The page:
Nat Turner slave rebellion in Virginia (1831)

Turner an educated black lay preacher
Key slave rebellion—a violent one
Caused an intense white reaction in the south

Nat Turner

Virginia legislature slavery debate (1832)

White advocates of gradual abolition of slavery forced a debate
Arguing that slavery was injurious to Virginia's modernization
Motion favoring abolition lost
Last public debate on slavery in the antebellum South

THE 1850S

Crucial interplay of several factors

Acquisition of new territories turned slavery into a major constitutional standoff between 1848-1861.

Slavery's existence and territorial expansion

Should new states be slave or free?
"If slavery was the sore spot in the body politic, territorial disputes were salt rubbed into the wound."

Frames of reference of North and South toward each other:

Northerners: feared an evil Southern Slave Power wanting to take over U.S.
Southerners: felt that northerners were all abolitionists--wanting to oppress the South

A North–South division was deepening
Slavery in the territories colored every other national issue
The first sectional battle of the decade involved California
California's request to enter Union as free state caused political conflict
Compromise of 1850 became a temporary armistice in the slavery issue

Compromise of 1850

Major provisions of the Compromise of 1850:

Compromise of 1850 (Sound Smart)

a. California entered the Union as a free state

California becomes the 31st state in record time ( This Day in History | 9/9/1850)

b. Popular sovereignty allowed in Utah & New Mexico Territories

Let the people in each state decide on whether they would permit slavery.

Popular Sovereignty (US

c. Trading and auction of slaves abolished in Washington, D.C.

Slavery itself was still permitted

d. Fugitive Slave Act

Stronger than past ones
Citizens must help capture and return runaway slaves
Suspected runaways denied trial by jury

The Compromise of 1850 and the Fugitive Slave Act (Africans in America)

Harriet Beecher Stowe

Famous as the author of Uncle Tom's Cabin (1852).

Harriet Beecher Stowe's portrait of slave suffering made southerners mad.

Her book a reaction to Fugitive Slave Act

Video: Who is Harriet Beecher Stowe?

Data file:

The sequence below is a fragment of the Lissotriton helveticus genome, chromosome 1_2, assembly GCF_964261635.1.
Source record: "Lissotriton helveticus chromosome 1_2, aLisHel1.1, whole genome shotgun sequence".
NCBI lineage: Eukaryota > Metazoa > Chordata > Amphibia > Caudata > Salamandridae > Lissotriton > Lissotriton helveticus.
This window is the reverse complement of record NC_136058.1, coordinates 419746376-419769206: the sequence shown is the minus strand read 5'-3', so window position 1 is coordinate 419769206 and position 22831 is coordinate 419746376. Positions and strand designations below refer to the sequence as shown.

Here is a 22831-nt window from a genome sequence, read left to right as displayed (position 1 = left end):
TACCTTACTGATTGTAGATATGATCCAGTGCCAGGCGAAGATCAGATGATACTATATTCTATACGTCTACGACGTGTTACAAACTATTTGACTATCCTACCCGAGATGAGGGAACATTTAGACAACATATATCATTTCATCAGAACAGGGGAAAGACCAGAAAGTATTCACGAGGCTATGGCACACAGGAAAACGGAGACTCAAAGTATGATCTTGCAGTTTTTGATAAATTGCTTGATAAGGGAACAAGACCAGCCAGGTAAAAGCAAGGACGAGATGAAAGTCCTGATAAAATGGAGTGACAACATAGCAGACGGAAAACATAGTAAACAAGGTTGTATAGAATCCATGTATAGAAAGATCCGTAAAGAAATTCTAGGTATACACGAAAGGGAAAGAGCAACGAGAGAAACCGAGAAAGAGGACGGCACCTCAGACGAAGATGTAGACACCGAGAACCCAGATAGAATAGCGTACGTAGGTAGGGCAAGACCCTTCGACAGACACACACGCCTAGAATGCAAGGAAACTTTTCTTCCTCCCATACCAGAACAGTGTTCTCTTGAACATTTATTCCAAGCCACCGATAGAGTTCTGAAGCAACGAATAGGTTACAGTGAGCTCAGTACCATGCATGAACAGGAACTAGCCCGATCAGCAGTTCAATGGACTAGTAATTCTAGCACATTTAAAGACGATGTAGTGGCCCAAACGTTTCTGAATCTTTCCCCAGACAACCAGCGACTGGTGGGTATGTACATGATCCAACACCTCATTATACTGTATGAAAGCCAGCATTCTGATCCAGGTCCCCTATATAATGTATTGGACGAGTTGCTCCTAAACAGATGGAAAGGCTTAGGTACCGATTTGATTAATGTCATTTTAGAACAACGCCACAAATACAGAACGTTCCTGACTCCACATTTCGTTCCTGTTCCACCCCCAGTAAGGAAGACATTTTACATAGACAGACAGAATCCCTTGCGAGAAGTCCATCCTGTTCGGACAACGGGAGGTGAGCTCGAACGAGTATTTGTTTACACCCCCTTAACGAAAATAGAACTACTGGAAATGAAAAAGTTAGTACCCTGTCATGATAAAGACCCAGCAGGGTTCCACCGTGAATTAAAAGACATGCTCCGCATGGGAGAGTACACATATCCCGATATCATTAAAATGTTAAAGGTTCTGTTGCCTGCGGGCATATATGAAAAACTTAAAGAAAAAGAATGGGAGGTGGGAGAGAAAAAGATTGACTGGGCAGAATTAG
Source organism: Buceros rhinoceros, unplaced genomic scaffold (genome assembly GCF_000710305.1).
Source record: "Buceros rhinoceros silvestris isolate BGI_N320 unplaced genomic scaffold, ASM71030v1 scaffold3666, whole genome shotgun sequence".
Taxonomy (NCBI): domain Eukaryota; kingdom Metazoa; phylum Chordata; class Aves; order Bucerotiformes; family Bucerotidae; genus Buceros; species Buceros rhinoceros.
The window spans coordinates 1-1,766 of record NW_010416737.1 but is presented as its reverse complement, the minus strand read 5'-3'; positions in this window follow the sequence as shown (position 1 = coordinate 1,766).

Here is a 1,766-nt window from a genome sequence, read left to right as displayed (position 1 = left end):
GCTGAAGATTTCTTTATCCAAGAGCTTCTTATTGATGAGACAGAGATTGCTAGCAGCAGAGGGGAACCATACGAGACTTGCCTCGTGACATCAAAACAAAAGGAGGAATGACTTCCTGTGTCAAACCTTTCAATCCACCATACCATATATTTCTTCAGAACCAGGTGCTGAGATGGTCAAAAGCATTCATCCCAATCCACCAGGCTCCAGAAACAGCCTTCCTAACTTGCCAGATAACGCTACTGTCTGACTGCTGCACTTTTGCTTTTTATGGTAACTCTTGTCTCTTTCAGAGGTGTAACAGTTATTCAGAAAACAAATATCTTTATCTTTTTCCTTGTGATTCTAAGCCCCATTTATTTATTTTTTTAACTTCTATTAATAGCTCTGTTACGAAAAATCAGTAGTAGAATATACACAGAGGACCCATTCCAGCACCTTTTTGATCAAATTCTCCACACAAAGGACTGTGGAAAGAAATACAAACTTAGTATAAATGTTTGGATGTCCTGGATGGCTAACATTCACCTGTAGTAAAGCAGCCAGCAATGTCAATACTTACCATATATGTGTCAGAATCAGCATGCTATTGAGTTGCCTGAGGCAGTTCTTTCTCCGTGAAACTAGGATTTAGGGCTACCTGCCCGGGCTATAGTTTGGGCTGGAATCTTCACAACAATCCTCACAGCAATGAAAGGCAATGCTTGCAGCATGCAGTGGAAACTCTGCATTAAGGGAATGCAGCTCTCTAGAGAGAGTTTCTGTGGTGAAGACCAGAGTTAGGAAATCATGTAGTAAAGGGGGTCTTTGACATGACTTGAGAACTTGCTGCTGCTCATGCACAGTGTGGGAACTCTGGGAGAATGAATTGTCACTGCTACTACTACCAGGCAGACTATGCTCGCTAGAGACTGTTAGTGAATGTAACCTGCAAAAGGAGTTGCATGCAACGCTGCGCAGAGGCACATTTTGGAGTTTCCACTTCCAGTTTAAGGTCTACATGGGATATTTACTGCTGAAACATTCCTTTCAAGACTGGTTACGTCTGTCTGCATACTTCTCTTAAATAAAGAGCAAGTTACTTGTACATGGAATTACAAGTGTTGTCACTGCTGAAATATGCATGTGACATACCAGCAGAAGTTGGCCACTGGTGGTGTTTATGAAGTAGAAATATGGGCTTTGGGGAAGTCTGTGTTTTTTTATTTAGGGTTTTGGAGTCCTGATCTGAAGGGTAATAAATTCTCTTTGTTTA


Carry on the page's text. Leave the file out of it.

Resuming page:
Harriet Beecher Stowe (God in America)

Uncle Tom's Cabin (1852)

Uncle Tom's Cabin's_Cabin

Slave narratives and Uncle Tom's Cabin

Southern defense of slavery: George Fitzhugh

Southern slaves better off than northern workers
Northern workers were "wage" slaves
Worked harder than Southern slaves
Were laid off if they got sick or too old

George Fitzhugh (Africans in America)

Missouri Compromise (1820)

(1) Missouri was admitted as a slave state and Maine (formerly part of Massachusetts) as free

(2) except for Missouri, slavery was to be excluded from the Louisiana Purchase lands north of
latitude 36°30'.

Kansas-Nebraska Act (1854)

Kansas-Nebraska Act undid the Missouri Compromise which set the 36°30' line of latitude to be the separation of free and slave states

Senator Stephen Douglas
Introduced a bill to establish the Kansas and Nebraska territories.
Wanted Chicago to be the terminus of a transcontinental railroad;
No railroad would build through unorganized land.
He needed southern votes
The bill used the popular sovereignty formula
Effectively implied repeal of the Missouri Compromise.

Shifting Political Landscape
Three great maps: Missouri Compromise, Compromise of 1850, Kansas-Nebraska Act

Bleeding Kansas

Popular sovereignty feature of the Kansas–Nebraska Act
Civil war erupted in Kansas between
Those who wanted to bring slavery to Kansas
Those who wanted to prevent slavery there.

Bleeding Kansas (Sound Smart)

Bleeding Kansas

Republican party (1854)

New party—not connected to the earlier Jeffersonian Republican party.